Decided: August 6, 1962.
TYDE NASH, PLAINTIFF,
ANTONIO IAMURRI AND NED J. PARSEKIAN, DIRECTOR OF THE DIVISION OF MOTOR VEHICLES, DEPARTMENT OF LAW AND PUBLIC SAFETY OF THE STATE OF NEW JERSEY, DEFENDANTS
Fulop, J.c.c. (temporarily assigned).
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This action for personal injuries resulting from an automobile accident was instituted against Antonio Iamurri and, in the alternative, against Ned J. Parsekian, Director of the Division of Motor Vehicles, under the hit and run sections of the Unsatisfied Claim and Judgment Fund Law (N.J.S.A. 39:6-61 et seq.; L. 1952, c. 174, as amended and supplemented). The actions were severed and plaintiff directed to proceed first against Iamurri. The correctness of this procedure is not now in issue.
The claim against Iamurri came on for trial before me on September 27, 1961. The plaintiff's attorney represented that his investigation led him to the conclusion that he could not prove Iamurri to have been the operator of the car. He produced Mr. and Mrs. Nash who testified that they could not identify the driver of the car that had caused the injuries and rested. Iamurri's attorney moved for dismissal of the action and the motion was granted.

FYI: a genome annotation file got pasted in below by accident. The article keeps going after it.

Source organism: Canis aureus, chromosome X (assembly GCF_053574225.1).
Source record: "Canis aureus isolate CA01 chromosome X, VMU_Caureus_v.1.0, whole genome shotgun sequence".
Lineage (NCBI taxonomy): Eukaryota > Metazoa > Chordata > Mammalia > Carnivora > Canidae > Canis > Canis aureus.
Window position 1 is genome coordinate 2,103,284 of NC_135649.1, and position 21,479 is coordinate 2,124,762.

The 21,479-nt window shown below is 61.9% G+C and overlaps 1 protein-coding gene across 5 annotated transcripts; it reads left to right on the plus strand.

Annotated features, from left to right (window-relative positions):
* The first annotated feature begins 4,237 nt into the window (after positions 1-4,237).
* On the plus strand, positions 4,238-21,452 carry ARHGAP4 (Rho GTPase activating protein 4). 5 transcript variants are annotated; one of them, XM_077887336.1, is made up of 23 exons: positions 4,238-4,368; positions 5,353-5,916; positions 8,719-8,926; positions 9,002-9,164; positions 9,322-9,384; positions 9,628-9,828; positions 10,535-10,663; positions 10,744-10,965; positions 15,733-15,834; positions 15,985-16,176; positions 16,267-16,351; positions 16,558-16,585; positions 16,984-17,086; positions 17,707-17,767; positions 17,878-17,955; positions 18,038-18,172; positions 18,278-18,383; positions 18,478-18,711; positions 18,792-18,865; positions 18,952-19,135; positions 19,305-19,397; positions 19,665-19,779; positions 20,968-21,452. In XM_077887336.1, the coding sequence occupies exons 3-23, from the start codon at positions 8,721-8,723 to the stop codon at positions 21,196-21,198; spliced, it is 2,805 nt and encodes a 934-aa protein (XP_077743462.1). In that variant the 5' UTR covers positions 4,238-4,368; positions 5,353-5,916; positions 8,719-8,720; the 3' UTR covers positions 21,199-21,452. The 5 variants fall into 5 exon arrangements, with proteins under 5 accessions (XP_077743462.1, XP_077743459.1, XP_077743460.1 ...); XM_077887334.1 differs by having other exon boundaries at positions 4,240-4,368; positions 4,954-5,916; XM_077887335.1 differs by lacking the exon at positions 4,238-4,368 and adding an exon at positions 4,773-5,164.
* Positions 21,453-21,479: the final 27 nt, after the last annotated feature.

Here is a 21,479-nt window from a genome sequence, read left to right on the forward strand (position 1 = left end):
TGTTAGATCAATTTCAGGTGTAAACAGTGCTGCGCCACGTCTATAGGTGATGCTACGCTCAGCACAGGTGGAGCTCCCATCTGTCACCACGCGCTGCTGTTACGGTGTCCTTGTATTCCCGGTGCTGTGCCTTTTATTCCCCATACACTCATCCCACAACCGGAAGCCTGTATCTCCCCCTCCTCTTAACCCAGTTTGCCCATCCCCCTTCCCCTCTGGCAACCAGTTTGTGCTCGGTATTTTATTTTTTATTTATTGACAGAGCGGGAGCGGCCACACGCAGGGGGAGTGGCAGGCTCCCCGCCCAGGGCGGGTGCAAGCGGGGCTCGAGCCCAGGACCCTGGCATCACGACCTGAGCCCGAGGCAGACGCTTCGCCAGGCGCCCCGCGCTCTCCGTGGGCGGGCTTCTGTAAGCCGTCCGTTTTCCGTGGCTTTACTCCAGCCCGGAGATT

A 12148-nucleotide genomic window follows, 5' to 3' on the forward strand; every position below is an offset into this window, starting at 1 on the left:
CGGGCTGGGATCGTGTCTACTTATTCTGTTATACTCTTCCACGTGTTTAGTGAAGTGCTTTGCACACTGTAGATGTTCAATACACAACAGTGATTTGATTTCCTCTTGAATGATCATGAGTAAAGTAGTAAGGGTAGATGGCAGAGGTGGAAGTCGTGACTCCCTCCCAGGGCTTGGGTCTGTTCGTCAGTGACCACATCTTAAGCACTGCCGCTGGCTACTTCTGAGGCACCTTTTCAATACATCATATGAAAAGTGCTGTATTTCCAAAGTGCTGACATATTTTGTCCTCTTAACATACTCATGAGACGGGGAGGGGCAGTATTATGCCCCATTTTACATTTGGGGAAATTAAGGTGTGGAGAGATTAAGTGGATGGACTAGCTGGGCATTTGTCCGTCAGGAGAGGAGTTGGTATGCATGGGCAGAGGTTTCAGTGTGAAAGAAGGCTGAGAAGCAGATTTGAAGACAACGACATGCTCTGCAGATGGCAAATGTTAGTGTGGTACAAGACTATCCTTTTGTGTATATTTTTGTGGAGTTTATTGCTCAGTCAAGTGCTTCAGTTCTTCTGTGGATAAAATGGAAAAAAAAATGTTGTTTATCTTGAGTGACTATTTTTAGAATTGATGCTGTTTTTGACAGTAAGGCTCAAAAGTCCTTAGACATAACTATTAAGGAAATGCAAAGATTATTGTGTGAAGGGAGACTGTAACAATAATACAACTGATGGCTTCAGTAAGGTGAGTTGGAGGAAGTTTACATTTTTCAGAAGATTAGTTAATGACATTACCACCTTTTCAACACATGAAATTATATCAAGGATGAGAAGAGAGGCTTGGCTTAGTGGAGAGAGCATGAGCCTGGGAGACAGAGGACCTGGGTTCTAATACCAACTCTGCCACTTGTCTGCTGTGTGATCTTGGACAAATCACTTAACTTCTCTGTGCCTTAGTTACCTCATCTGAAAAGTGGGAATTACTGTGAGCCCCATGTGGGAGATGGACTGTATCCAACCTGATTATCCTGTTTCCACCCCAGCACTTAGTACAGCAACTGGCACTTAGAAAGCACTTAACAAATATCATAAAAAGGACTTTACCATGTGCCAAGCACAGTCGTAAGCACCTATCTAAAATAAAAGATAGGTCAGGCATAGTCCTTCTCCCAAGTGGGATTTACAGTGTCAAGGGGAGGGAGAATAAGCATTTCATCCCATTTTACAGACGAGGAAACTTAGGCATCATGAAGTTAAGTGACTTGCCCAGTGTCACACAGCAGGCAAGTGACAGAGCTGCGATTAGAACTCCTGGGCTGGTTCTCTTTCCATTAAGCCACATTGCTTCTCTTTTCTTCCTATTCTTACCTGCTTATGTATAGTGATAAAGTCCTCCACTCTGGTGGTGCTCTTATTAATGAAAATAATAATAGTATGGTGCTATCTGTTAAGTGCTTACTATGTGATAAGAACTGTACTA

Thereafter the Director moved for summary judgment in his favor. The grounds for this motion were stated to be:
1. That plaintiff has failed to make all reasonable efforts to ascertain the identity of the motor vehicle and the owner and operator of the motor vehicle which inflicted the injuries, as required by N.J.S.A. 39:6-78(e);
2. That plaintiff "has failed to prove that the motor vehicle involved 'was in the possession of some person other than the owner or his agent without the consent of the owner and the identity of the operator has not been established,'" under N.J.S.A. 39:6-79, and
3. That "plaintiff has failed to commence 'action against all such persons against whom the applicant might reasonably be considered as having a cause of action in respect to such damages and prosecuting every such action in good faith to judgment' as required by N.J.S.A. 39:6-70(b)(1)."
This motion was denied and the case held for trial on the fact issues.
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The matter is now again presented by letter stipulations of counsel. Both counsel request the court to decide the matter as though at a trial without a jury upon the basis of the following papers:
(a) Transcript of proceedings in Nash v. Iamurri in this court, leading to a judgment of dismissal as to Iamurri;
(b) Transcript of proceedings in the Municipal Court of South Plainfield in State v. Iamurri;
(c) Copy of the blotter or report of the South Plainfield Police Department;
(d) Copy of the report of the State Bureau of Identification comparing paint on plaintiff's car with paint on Iamurri's car;